The answer seems all to clear.
By Donald J. Fraser / 06.17.2018
“History doesn’t repeat itself but it often rhymes,” Mark Twain was reported to have said. I have been thinking about that observation as the minuet between Donald Trump and the Republican Party continues. While Trump undermines the rule of law in an attempt to protect his presidency from the Mueller investigation, his party members swirl around him, some of whom challenge his actions, others attempt just to survive, while still others are willing accomplices. In researching the emergence of the abolitionists movement in the 1830’s, I was struck by the similarity in the way politicians of that era lined up in reaction to the great moral question of their era: slavery. In this regard, perhaps Karl Marx was right that “history repeats itself, first as tragedy, second as farce.”
As has been well documented, Andrew Jackson is Donald Trump’s favorite president. Jackson’s response to the abolitionist movement of his day parallels Trump’s reaction to the events in Charlottesville, Virginia in 2017. As Franklin Delano Roosevelt famously said, the presidency “is preeminently a place of moral leadership.” If so, not only did Trump fail the test of moral leadership, but so did Jackson, who considered abolitionists “an evil force dedicated to the dismemberment of the Union and the discrediting of the democracy,” as his biographer Robert Remini has written.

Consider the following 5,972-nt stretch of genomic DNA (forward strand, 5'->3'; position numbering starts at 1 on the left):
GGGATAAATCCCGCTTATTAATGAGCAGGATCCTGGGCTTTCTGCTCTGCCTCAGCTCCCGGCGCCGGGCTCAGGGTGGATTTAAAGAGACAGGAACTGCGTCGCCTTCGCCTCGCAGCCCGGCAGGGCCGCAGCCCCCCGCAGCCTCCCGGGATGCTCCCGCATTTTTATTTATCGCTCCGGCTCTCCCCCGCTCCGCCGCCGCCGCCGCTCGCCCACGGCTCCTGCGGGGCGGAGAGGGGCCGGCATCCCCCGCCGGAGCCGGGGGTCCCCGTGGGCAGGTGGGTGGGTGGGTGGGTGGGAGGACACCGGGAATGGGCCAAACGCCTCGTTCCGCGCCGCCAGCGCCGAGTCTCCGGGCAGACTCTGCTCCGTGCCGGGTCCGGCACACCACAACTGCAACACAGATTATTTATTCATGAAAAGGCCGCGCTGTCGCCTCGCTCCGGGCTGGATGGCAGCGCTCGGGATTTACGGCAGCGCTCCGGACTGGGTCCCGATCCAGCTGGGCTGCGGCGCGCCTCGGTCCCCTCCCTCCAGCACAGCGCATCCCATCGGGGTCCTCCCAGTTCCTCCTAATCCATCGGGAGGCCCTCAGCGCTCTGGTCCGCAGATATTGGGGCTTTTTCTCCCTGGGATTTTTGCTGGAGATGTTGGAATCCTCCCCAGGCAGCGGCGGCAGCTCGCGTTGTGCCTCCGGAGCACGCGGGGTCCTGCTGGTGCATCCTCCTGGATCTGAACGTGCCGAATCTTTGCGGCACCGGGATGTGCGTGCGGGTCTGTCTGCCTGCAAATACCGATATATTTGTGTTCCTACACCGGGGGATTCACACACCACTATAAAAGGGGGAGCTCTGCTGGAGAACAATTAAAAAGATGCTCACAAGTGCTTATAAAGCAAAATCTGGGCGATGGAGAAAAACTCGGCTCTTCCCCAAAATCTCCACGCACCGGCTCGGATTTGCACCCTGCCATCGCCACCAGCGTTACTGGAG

When abolitionists flooded the South with anti-slavery tracts in 1835, Jackson proposed legislation to Congress that would ban the distribution of abolition materials, a proposal which was never adopted. Jackson, who owned one hundred and fifty slaves, could be a harsh slave owner, once posting a reward for the return of a fugitive slave that offered an additional “ten dollars for every hundred lashes” laid on him. Jon Meacham writes that Jackson was “blinded by prejudice of his age, and could not see … that the promise of the Founding, that all men are created equal, extended to all.”
Jackson’s old rival, John Quincy Adams, stood on the other side of the slavery issue. I equate his position with that of John McCain, who has continued to be a thorn in Trump’s side, despite fighting a brain tumor. In his recently released book The Restless Waive, McCain writes: “I’m not sure what to make of President Trump’s convictions. His lack of empathy for refugees … is disturbing,” while at the same time Trump compliments “some of the worst tyrants.”